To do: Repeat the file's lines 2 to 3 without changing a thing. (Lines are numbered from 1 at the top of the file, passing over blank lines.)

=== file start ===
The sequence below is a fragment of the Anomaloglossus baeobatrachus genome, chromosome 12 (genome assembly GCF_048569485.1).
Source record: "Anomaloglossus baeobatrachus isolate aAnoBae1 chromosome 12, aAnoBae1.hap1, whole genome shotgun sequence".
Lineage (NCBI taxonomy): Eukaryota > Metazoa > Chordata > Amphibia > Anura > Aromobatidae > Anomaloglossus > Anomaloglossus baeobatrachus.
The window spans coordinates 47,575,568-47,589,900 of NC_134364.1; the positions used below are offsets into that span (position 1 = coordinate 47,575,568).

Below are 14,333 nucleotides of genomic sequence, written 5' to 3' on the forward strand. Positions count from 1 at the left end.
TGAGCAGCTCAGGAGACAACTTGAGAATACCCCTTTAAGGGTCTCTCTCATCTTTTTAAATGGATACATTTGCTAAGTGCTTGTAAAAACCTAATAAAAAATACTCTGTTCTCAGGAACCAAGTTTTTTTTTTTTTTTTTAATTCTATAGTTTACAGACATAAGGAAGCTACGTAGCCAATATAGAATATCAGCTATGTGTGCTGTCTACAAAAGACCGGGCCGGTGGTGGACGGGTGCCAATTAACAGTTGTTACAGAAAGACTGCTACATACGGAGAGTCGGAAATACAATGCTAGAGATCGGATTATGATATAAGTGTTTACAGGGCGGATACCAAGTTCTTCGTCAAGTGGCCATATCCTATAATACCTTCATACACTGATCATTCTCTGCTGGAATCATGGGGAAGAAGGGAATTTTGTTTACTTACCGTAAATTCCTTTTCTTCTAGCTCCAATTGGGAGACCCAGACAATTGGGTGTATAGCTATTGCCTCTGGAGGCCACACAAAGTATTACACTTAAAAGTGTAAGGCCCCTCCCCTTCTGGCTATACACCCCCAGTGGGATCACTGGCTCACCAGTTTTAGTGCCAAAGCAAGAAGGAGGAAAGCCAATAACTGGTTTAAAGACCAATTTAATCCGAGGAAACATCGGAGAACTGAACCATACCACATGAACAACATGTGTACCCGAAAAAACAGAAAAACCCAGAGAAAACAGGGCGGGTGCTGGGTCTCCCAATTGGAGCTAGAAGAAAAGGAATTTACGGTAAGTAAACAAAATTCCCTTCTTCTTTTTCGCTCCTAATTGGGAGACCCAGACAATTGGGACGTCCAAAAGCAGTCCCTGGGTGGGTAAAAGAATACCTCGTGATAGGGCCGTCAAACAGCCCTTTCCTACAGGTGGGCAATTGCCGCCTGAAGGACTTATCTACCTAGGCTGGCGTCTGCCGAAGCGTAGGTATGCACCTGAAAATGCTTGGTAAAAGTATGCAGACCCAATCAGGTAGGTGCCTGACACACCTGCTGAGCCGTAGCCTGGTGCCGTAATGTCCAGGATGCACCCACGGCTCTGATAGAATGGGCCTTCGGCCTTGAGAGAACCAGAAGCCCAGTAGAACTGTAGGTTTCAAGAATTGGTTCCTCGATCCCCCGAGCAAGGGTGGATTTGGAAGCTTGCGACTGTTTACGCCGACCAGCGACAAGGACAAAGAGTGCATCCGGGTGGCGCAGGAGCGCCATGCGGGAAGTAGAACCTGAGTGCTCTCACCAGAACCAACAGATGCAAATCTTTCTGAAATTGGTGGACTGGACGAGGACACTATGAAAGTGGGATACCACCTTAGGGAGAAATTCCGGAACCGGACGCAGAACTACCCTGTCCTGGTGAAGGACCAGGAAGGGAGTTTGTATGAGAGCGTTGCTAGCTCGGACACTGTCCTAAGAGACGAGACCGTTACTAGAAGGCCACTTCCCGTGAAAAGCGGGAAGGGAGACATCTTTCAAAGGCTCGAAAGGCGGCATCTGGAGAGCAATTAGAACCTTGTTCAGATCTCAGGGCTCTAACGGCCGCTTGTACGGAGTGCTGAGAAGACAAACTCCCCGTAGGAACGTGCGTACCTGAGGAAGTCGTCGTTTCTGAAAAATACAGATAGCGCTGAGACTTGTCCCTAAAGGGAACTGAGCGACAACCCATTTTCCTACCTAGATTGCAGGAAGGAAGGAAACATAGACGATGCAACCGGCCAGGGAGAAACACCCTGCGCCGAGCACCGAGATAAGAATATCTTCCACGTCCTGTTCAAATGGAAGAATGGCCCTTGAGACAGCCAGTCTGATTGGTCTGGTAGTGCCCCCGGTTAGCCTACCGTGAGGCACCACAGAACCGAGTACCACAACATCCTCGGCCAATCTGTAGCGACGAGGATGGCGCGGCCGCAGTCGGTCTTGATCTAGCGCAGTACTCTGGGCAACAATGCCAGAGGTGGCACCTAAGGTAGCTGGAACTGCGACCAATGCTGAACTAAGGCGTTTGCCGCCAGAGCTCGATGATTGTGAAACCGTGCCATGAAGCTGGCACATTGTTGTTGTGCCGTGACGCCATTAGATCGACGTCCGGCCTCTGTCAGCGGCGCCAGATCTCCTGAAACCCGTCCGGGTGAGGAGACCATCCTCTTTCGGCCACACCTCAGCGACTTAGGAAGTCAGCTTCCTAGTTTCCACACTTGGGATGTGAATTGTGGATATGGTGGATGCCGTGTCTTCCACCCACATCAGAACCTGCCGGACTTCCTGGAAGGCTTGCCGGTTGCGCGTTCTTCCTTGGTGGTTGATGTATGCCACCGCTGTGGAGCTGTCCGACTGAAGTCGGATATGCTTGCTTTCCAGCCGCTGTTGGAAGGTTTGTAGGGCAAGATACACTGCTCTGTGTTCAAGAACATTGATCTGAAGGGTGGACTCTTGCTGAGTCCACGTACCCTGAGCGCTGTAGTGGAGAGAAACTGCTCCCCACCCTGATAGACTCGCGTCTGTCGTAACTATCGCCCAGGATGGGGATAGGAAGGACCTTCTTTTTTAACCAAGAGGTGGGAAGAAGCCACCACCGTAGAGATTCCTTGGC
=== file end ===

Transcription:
Source record: "Anomaloglossus baeobatrachus isolate aAnoBae1 chromosome 12, aAnoBae1.hap1, whole genome shotgun sequence".
Lineage (NCBI taxonomy): Eukaryota > Metazoa > Chordata > Amphibia > Anura > Aromobatidae > Anomaloglossus > Anomaloglossus baeobatrachus.